Is Your Bodyweight Going Up and Down like Crazy?

 In Blog

If you track your progress off the scale, then you’ll experience plenty of ups and downs with your weight. These can lead to a nice fist pump (you lose weight) or a massive meltdown (you gained weight), because your body weight is very dependent on a lot of factors – with one of them being fluid balance. Our bodies are very responsive to our environment as well, and this results in bodyweight going up and down, and then down some more, and then it creeps back up……you get the point.

[image_frame style=”framed_shadow” align=”right” alt=”disbelief at scale” height=”340″ width= “360”][/image_frame]

Depending on the level of body fat percentage, you can be anywhere from 50 to 80% to water (1). This means that your body functions off of a fluid balance; avoid drinking water and your body holds onto it; start drinking water and all of the sudden your body can get rid of the excess. This carries over into other activities like sweating, eliminating (going to the bathroom), and even breathing eliminate water from the body and thus can affect your weight (1). It’s even estimated that throughout a normal day – without exercise – a human eliminates 2.8 quarts of water a day (2). That’s nearly four pounds!

This can explain why your scale functions like a roller coaster and why it’s best to have your body fat measured. Body fat percentages give you far more insight on your physiology and fitness level. In fact, many people who society would call “overweight” hardly look the part because they have a low body fat percentage coupled with an appreciable amount of muscle mass.  Personally, I would argue that measuring your bodyfat can provide an “emotional rock” of sorts. What I mean by that is that bodyfat can provide some stability with the inconsistencies of the scale and offer some sense to what that electronic device is telling you.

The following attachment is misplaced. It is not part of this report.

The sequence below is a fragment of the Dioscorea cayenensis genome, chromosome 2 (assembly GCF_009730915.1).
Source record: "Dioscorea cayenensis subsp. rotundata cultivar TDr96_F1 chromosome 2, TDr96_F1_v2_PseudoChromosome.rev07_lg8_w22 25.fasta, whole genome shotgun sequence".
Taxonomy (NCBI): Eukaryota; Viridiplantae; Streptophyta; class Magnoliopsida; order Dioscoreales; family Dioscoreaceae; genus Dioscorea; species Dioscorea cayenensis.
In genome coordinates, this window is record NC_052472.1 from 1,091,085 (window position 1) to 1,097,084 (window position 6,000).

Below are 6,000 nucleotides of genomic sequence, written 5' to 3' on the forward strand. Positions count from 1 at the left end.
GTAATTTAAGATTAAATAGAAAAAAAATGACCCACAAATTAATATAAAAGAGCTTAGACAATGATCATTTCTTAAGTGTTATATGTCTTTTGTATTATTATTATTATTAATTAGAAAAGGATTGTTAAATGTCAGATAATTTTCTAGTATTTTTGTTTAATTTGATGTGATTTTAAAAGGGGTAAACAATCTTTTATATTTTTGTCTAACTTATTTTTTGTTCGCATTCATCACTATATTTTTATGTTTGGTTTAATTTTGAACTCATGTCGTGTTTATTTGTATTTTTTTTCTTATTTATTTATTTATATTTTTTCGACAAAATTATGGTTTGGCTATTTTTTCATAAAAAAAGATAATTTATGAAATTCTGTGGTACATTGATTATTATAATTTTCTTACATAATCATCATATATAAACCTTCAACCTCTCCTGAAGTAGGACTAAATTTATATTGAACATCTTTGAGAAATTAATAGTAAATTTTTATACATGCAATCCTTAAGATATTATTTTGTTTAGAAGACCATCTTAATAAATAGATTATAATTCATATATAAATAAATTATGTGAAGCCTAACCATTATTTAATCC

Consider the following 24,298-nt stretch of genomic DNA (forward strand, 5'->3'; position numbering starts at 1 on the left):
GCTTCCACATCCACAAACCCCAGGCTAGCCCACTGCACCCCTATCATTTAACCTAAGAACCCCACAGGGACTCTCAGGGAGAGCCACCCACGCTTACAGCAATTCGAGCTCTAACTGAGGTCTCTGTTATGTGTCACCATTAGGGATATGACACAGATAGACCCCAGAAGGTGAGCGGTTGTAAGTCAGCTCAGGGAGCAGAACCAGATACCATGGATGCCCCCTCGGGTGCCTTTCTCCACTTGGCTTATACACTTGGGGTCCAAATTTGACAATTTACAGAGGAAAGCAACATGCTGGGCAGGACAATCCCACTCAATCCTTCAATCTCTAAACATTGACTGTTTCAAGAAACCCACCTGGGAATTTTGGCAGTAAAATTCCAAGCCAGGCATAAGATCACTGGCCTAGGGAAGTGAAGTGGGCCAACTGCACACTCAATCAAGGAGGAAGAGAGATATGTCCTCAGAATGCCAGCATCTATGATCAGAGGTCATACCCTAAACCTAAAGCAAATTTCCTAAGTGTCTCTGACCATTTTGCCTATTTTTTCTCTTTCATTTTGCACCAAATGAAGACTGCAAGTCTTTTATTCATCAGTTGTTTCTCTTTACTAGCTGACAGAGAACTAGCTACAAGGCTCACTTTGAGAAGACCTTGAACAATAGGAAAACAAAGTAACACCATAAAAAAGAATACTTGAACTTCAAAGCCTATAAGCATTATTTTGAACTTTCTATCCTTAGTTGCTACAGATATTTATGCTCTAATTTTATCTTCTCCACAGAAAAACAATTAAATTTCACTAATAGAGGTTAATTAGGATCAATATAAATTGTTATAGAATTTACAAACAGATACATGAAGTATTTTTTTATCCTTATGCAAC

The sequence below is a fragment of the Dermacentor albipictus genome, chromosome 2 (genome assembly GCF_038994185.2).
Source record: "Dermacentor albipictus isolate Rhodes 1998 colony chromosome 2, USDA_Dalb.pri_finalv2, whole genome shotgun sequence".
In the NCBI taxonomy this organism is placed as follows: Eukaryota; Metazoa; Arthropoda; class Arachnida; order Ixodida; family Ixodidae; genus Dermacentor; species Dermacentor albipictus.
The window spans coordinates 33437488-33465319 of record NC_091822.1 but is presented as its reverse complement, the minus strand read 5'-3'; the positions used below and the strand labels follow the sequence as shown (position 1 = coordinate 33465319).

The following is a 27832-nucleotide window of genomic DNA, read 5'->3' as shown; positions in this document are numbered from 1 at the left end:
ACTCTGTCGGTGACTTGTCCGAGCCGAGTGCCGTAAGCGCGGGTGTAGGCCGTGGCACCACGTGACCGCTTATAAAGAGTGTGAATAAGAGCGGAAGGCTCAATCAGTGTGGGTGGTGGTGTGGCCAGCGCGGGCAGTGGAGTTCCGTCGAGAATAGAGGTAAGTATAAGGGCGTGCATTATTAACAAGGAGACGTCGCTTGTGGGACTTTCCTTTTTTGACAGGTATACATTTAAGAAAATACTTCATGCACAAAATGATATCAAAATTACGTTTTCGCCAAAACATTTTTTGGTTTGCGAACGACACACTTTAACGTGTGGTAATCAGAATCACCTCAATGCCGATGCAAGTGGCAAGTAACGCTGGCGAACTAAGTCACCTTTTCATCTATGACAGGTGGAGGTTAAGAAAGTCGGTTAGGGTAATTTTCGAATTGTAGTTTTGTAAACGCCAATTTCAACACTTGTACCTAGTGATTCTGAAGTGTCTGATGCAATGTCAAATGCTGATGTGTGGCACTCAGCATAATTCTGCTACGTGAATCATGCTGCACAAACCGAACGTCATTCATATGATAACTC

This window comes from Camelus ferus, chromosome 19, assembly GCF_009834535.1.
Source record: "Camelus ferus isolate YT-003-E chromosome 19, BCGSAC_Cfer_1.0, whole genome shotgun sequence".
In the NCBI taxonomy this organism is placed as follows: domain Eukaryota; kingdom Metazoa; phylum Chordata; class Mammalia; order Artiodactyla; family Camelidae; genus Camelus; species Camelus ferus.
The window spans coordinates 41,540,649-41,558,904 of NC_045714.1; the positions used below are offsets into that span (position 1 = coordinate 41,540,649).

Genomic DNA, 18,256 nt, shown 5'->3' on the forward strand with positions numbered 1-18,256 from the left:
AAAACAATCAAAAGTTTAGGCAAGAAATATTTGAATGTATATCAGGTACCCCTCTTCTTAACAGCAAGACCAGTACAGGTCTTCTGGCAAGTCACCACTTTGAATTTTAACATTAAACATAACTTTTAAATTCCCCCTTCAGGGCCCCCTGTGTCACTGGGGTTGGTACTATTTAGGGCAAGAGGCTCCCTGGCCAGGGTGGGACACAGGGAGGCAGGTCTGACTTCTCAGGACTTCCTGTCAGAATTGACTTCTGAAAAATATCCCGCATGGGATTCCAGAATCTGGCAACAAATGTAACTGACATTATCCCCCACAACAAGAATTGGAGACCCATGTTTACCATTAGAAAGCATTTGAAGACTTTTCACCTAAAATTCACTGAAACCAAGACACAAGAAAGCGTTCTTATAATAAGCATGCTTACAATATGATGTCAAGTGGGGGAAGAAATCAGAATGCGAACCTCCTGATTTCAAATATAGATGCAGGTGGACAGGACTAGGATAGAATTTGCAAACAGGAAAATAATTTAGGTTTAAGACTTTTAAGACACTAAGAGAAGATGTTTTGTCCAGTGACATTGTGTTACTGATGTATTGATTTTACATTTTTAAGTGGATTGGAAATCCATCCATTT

Speaking of those electronic devices, avoid using any gadgets to measure your body fat. These tools are very reliant on your hydration level, and fluctuations in your water balance will give an inaccurate reading of your body fat. Any scale that claims it can measure your body fat needs to be thrown in the trash. I’m just saying.

Hopefully this sheds some light on why your bodyweight is going up and down. Getting your bodyfat checked can lead to some closure on this issue.

[toggle title=”References“]

1. Williams, Melvin. Nutrition for Health, Fitness, and Sport. New York: Mcgraw Hill. 2007, pp 321-322

2. Holford, Patrick A. The Optimum Nutrition Bible. London; Crossing Press. 2004, pp 163 [/toggle]


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